Basically, it looks as if Silver is working from the premise that the supposed experts in every field are just like the political analysts at Politico, and that there is no real expertise he needs to take on board. If he doesn’t change that premise, his enterprise is going to run aground very fast.

Then there is the niche strategy. General purpose news sources are dead. Everything will be a niche. What are the correct niches of the future? The Verge covers games technology and a little bit of politics, if it involves technology, such as Turkey banning access to Twitter.

Turkey has reportedly blocked Google DNS inside its borders, eliminating a backdoor that briefly helped Turks stay connected to Twitter after the country banned access. Earlier this week, Turkey’s prime minister promised to “eradicate” the popular service with the help of a court order. “I don’t care what the international community says,” Recep Tayyip Erdoğan said at a campaign rally. “Everyone will witness the power of the Turkish Republic.” Twitter says it’s looking into claims that the company failed to remove content deemed inflammatory by local courts, but has encouraged users to continue posting tweets via SMS in the meantime.

The use of new technologies might help offer a more interactive experience, although for now all of the focus is on Javascript technologies that still offer a rough experience. If I go to Quartz and read an article, and then go back to the front page of the site, the title of the page remains the article that I was reading:

Megan McArdle surveys the situation:

I’m not going to offer my own answers; I know or have met many of the people in question, wish them all well, and am not going to publicly speculate about their chances. Instead, I’ll add the following observations to Tyler’s:

1. You can’t gain much information by looking at the business plans. As Mike Tyson famously said, “Everybody has a plan until they get punched in the mouth.” Fundamentally, the business plan of anyone backing these organizations is (or should be) “take a phenomenally talented person and give them money to hire other very talented people and see what they can do.” In the media space, that’s not a bad business plan.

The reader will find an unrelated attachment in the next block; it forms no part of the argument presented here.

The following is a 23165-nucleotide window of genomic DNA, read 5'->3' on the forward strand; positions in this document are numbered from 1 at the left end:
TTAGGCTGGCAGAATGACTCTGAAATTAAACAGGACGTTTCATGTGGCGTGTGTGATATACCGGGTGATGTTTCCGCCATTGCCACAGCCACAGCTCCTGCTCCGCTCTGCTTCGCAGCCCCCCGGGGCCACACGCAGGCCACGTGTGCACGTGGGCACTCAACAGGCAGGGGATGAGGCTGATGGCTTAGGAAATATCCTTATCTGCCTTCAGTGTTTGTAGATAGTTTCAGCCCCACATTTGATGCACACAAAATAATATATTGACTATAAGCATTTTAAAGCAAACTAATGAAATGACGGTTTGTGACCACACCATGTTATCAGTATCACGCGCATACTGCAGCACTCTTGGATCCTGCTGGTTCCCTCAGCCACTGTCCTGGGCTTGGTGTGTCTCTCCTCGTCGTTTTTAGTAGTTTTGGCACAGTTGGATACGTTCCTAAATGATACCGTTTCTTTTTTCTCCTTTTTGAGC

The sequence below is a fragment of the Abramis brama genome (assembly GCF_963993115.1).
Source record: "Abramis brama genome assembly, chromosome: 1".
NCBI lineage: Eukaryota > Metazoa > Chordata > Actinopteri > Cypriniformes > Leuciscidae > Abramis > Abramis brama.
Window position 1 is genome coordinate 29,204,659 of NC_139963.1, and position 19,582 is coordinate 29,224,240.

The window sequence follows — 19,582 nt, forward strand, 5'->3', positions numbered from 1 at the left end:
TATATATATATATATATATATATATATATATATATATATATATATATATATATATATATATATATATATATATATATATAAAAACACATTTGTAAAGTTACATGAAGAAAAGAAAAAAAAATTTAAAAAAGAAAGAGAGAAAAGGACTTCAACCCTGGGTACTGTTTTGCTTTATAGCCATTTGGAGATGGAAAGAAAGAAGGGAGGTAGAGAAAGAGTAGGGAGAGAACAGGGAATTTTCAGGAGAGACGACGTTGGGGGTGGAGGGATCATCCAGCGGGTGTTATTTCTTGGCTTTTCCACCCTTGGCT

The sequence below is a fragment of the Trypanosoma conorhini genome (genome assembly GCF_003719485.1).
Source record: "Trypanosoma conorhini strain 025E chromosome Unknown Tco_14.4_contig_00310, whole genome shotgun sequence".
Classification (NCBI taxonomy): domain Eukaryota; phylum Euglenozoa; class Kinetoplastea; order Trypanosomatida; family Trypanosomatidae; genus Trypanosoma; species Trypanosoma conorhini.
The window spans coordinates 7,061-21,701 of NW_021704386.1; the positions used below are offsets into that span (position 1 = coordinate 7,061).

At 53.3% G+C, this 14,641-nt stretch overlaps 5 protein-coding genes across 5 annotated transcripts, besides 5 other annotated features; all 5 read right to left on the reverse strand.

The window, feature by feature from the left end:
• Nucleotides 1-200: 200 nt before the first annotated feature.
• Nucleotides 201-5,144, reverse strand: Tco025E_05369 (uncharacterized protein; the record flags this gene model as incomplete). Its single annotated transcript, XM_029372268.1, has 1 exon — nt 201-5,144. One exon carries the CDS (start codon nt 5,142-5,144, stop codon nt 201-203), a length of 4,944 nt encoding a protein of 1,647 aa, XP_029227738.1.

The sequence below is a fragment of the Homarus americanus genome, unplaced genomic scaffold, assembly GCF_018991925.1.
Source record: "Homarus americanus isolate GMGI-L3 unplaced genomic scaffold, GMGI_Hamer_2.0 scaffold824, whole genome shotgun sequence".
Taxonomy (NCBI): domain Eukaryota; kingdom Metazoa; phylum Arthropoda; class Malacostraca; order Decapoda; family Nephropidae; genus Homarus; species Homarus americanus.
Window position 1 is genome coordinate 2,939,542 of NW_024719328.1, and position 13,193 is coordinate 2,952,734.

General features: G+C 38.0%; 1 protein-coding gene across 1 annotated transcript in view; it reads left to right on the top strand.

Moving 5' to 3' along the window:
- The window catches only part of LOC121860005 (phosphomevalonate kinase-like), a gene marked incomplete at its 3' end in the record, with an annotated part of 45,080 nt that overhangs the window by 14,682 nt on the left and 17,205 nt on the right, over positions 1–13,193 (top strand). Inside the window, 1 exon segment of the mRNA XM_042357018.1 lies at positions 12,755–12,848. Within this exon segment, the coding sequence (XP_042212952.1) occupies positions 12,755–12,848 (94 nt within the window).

2. The biggest constraint that any of these organizations will face in growing traffic and reputation is the finite time of the founders. Scaling up is a hard problem for any business, but it’s going to be especially hard on these projects. The Web wants lots of Nate Silver and Matt Yglesias and Ezra Klein and Matt Taibbi. An organization is also going to want lots of them — to organize what the organization does, rather than produce great writing.

At a lot of points in a startup’s life cycle, managerial overhead grows much faster than the business, because informal systems that work really well for small groups completely break down as the group gets bigger. Those who can’t clear that hurdle are going to have a lot of trouble. And there’s no way in advance to tell who is going to clear that hurdle, because none of the people in question have managed a startup before.

3. The second-hardest problem they will face is monetizing the traffic they get. There’s a reason so many news organizations are struggling with this. And what makes a great blogger does not necessarily make a great ad salesman or conference promoter. Again, the only way to find out whether this is going to work is to do it.

4. Most things fail. Some of these projects may not make it — at least, not as giant new media juggernauts. When that happens, some people will point and laugh. But the folks they should point and laugh at are the people who didn’t have the vision or courage to get out there and try to do something brand-new. Going out on your own like this takes tremendous guts and hard work, and I admire every one of these guys for being willing to try.